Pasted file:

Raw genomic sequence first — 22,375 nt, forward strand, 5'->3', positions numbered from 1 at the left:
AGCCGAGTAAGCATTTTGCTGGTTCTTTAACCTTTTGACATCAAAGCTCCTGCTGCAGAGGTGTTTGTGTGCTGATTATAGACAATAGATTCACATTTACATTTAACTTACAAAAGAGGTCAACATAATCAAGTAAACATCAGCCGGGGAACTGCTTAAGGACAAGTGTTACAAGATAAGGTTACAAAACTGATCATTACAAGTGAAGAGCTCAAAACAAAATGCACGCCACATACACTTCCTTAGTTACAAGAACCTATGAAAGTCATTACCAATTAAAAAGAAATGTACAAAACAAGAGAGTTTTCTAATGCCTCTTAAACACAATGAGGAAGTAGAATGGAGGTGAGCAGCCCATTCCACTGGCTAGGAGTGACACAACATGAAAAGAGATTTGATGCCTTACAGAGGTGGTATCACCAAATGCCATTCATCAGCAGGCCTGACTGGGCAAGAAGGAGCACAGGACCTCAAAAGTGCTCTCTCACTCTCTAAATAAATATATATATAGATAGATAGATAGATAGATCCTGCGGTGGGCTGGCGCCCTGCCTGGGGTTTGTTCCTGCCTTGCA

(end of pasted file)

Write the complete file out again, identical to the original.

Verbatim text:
Raw genomic sequence first — 22,375 nt, forward strand, 5'->3', positions numbered from 1 at the left:
AGCCGAGTAAGCATTTTGCTGGTTCTTTAACCTTTTGACATCAAAGCTCCTGCTGCAGAGGTGTTTGTGTGCTGATTATAGACAATAGATTCACATTTACATTTAACTTACAAAAGAGGTCAACATAATCAAGTAAACATCAGCCGGGGAACTGCTTAAGGACAAGTGTTACAAGATAAGGTTACAAAACTGATCATTACAAGTGAAGAGCTCAAAACAAAATGCACGCCACATACACTTCCTTAGTTACAAGAACCTATGAAAGTCATTACCAATTAAAAAGAAATGTACAAAACAAGAGAGTTTTCTAATGCCTCTTAAACACAATGAGGAAGTAGAATGGAGGTGAGCAGCCCATTCCACTGGCTAGGAGTGACACAACATGAAAAGAGATTTGATGCCTTACAGAGGTGGTATCACCAAATGCCATTCATCAGCAGGCCTGACTGGGCAAGAAGGAGCACAGGACCTCAAAAGTGCTCTCTCACTCTCTAAATAAATATATATATAGATAGATAGATAGATAGATCCTGCGGTGGGCTGGCGCCCTGCCTGGGGTTTGTTCCTGCCTTGCA